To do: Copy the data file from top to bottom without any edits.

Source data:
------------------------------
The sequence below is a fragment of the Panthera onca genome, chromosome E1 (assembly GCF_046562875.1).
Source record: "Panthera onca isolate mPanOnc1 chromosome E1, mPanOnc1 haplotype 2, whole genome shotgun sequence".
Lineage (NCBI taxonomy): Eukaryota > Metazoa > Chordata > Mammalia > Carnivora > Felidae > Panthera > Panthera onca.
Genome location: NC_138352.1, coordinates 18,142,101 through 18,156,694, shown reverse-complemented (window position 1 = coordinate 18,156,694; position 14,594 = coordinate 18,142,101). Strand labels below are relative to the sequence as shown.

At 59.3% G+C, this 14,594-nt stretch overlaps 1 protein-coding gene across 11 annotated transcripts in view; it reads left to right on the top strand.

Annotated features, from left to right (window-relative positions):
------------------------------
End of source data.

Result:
The sequence below is a fragment of the Panthera onca genome, chromosome E1 (assembly GCF_046562875.1).
Source record: "Panthera onca isolate mPanOnc1 chromosome E1, mPanOnc1 haplotype 2, whole genome shotgun sequence".
Lineage (NCBI taxonomy): Eukaryota > Metazoa > Chordata > Mammalia > Carnivora > Felidae > Panthera > Panthera onca.
Genome location: NC_138352.1, coordinates 18,142,101 through 18,156,694, shown reverse-complemented (window position 1 = coordinate 18,156,694; position 14,594 = coordinate 18,142,101). Strand labels below are relative to the sequence as shown.

At 59.3% G+C, this 14,594-nt stretch overlaps 1 protein-coding gene across 11 annotated transcripts in view; it reads left to right on the top strand.

Annotated features, from left to right (window-relative positions):